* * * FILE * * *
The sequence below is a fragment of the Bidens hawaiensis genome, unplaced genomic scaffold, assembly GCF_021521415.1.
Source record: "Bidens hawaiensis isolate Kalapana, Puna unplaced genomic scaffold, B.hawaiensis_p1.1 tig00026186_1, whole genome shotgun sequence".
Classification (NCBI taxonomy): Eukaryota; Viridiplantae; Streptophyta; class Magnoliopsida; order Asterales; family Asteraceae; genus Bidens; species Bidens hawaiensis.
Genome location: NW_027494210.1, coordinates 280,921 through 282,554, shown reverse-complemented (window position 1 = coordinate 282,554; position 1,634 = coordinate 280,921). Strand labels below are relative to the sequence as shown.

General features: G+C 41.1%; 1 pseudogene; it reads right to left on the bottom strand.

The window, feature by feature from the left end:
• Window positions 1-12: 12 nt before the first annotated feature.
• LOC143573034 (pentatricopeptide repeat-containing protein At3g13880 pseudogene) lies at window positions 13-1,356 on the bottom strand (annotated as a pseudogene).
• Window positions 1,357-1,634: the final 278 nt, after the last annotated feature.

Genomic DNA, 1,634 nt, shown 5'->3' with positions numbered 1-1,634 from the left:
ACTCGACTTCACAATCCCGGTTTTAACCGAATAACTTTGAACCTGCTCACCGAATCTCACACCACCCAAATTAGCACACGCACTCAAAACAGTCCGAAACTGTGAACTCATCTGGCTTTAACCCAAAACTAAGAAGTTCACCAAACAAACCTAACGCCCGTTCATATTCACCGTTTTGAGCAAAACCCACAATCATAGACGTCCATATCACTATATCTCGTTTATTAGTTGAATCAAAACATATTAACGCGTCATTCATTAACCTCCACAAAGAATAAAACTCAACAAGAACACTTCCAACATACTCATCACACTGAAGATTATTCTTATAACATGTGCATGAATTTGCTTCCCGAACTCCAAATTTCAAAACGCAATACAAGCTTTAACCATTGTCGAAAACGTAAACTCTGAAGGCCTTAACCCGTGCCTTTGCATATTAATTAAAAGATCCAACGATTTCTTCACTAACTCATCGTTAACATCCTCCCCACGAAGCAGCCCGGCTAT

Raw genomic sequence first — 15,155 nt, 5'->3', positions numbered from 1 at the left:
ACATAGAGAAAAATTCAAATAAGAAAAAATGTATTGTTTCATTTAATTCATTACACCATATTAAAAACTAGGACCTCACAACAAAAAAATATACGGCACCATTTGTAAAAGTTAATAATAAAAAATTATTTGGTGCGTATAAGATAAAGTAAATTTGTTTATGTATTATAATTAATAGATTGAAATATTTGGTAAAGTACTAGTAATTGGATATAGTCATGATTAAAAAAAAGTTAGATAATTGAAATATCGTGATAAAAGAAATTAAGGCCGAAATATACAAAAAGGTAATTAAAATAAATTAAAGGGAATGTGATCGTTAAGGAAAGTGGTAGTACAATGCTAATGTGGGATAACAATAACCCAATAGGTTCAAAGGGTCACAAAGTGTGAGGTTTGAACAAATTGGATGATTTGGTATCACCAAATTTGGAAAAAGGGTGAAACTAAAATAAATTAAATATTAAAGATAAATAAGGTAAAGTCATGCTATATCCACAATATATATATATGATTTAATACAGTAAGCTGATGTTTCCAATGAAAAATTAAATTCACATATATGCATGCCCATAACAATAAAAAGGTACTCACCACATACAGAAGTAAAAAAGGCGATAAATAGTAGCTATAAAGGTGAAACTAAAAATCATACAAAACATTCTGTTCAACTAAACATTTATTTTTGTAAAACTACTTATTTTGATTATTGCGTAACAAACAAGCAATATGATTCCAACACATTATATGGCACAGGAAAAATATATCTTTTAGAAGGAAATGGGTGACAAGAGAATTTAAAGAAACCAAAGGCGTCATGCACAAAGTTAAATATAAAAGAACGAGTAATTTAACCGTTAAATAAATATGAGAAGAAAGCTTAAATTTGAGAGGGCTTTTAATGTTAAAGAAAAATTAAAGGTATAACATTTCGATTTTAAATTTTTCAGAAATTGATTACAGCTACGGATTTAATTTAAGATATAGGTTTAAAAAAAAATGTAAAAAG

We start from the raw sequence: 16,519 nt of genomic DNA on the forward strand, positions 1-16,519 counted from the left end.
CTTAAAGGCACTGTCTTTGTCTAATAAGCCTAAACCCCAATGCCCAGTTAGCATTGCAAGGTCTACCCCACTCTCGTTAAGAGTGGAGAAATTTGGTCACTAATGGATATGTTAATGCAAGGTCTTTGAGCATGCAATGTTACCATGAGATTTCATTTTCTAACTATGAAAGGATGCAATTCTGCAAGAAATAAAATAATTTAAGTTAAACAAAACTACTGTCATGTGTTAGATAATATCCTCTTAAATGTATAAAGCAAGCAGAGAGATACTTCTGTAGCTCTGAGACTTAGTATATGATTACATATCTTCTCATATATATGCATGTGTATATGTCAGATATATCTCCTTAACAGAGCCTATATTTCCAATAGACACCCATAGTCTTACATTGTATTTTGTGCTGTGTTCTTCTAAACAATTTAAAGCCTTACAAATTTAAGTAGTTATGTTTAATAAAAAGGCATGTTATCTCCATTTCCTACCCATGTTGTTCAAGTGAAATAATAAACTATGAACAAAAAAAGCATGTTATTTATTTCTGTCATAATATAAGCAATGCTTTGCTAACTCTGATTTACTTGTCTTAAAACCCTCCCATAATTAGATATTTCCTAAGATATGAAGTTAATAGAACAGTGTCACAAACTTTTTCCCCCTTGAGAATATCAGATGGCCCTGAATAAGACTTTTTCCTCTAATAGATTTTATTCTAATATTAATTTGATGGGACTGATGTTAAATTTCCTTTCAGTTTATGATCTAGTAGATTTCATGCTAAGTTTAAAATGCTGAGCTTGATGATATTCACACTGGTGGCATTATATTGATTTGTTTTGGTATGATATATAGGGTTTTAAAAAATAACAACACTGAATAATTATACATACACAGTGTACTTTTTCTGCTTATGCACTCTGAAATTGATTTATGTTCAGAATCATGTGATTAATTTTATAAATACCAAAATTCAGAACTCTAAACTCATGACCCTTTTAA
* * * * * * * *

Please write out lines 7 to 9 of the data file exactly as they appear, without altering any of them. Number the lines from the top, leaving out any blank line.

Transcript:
• Window positions 1-12: 12 nt before the first annotated feature.
• LOC143573034 (pentatricopeptide repeat-containing protein At3g13880 pseudogene) lies at window positions 13-1,356 on the bottom strand (annotated as a pseudogene).
• Window positions 1,357-1,634: the final 278 nt, after the last annotated feature.